• Pelvis moving forward = swing is pulling you. Pelvis moves back = stance is pushing you.  Better to use the ground properly than space.
  • Vision terms
  • Myopia = nearsighted: Uncorrected vision better at near than far. Light rays focus in front of the retina.
  • Increasing in the general population dramatically. National Eye Institute found that in 1972-1973 that about 25% of the US population (ages 12-54) were myopic vs 41.6% in 1999-2004.
  • Hyperopia = farsighted: Uncorrected vision better at far than near.  Light rays focus behind retina.
  • Overall, having some hyperopia is ideal.
  • Astigmatism = scoliosis of the eyeball. Light rays focus in two different places at the same time.
  • Presbyopia: Normal loss of flexibility of the crystalline lens associated with aging.
  • Accommodation: Process of crystalline lens changing shape, and therefore optical power, to maintain a clear image or focus on an object as its distance varies. It acts like a reflex, but can also be consciously controlled.
  • Many people are over-accommodated in an effort to continue to try and get as much clarity with sight as possible, decreasing peripheral awareness.
  • Biggest difference between this and presbyopia is age.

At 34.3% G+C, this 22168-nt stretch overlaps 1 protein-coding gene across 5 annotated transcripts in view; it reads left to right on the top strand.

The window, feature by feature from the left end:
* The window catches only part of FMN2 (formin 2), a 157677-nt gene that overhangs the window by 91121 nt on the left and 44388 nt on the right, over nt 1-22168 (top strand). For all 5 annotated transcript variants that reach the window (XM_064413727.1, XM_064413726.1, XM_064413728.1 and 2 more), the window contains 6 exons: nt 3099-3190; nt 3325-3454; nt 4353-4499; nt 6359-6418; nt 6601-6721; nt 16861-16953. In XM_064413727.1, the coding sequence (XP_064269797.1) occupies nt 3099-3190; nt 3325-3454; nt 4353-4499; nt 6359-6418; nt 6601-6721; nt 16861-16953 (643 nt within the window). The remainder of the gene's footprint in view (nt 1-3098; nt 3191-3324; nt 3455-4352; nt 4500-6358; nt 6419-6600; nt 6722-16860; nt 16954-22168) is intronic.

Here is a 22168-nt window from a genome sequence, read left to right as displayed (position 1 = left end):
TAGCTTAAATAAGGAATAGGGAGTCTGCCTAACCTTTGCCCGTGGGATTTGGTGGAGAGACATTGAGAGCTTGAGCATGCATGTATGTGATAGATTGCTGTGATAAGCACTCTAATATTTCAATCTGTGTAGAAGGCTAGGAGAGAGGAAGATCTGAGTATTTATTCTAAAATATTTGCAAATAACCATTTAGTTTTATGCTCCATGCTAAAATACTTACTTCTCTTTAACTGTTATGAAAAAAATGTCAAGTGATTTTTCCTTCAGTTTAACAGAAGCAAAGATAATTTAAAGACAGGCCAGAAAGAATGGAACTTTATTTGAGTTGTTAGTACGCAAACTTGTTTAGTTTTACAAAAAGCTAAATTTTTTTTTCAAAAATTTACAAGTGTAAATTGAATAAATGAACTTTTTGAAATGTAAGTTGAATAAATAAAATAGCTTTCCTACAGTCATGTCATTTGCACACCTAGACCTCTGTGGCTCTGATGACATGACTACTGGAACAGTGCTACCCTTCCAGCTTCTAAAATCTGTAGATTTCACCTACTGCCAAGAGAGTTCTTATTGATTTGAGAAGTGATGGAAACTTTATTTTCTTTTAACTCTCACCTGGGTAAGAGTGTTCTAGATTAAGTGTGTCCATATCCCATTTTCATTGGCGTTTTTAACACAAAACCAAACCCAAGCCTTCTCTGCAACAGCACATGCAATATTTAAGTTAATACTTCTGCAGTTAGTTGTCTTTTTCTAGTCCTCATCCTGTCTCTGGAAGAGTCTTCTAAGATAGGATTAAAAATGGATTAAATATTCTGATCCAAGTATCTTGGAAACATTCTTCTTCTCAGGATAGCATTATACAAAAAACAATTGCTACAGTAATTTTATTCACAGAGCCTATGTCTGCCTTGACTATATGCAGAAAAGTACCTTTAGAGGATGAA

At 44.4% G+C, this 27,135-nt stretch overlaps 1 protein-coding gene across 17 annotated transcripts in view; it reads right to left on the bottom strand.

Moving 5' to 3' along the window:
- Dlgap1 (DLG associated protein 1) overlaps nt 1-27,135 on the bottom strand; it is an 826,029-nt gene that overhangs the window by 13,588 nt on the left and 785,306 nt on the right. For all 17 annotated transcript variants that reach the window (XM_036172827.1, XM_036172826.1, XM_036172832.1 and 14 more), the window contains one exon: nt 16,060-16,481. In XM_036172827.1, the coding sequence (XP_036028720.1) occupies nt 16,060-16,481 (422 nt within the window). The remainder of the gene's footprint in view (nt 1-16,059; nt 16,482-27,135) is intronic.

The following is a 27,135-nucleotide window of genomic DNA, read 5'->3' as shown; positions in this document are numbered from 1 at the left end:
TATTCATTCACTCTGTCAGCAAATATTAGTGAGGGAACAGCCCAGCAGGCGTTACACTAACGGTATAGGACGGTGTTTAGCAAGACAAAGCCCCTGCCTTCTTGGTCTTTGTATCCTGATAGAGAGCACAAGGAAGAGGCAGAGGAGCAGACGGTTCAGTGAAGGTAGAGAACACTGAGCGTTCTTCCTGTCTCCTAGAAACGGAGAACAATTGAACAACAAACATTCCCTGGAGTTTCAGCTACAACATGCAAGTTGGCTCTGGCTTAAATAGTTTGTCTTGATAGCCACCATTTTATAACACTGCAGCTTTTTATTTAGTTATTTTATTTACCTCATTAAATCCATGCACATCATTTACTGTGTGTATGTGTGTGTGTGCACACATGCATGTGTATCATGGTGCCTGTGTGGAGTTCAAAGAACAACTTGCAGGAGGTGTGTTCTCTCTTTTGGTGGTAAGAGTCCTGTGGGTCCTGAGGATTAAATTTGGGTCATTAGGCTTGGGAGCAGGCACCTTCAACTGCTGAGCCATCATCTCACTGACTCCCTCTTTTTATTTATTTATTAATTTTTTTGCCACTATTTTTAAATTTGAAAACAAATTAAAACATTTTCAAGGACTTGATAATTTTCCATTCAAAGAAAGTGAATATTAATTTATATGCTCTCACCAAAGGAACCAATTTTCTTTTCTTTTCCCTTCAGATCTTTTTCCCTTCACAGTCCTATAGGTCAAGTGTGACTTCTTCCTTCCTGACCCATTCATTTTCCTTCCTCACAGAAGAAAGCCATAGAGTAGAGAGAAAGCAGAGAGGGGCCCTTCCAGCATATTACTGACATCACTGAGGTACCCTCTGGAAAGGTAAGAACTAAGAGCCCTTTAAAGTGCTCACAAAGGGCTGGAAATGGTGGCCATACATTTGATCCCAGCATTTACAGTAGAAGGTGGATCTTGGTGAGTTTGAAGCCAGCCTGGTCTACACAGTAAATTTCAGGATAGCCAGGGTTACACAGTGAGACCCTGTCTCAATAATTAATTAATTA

• People start to drop off distance and over focus to see clear up close and lose their periphery.
  • Ambient visual pathway:
  • Processes info from the peripheral retina
  • Most sensitive to high-contrast, moving targets
  • Does contain info regarding spatial localization
  • Not affected by clarity of an image
  • Decreased left peripheral awareness in most people with more left eye emphasis for treatment
  • Focal visual pathway:
  • Processes info from central retina
  • Most sensitive to color, slow motion or still targets
  • Concerned with detail and clarity
  • Decreased right focal awareness in most people with more right eye emphasis for treatment
  • Convergence:
  • Act of eyes simultaneously moving inwards towards each other relative to their starting position.
  • Divergence
  • PRI Vision Intervention
  • Changes in the visual process are used to inhibit learned behavioral neuromuscular patterns and the related, inappropriate activity that limits reciprocal, human movement. It is either removing undesired references or enhancing awareness of desired ones.
  • Changing the visual process changes the following processes:
  • Proprioception
  • Auditory
  • Vestibular
  • Musculoskeletal
  • Autonomic
  • PRI Vision Developmental Patterns
  • Right frontal lateral neurologic space is ambient (transverse plane) or peripheral
  • Left frontal neurologic space is focal (transverse)
  • Right SCM is used to return the head after reading a sentence.
  • The right lateral rectus and left medial rectus pulls the eyes to the right when we read as our heads are sidebent and rotated to the left.
  • The left lateral rectus and right medial rectus are eccentrically oriented.
  • Triplanar irregularities in extra ocular muscle (EOM) activity on the globe and the orbit result in torsional irregularities on the cornea resulting in astigmatism or ametropia.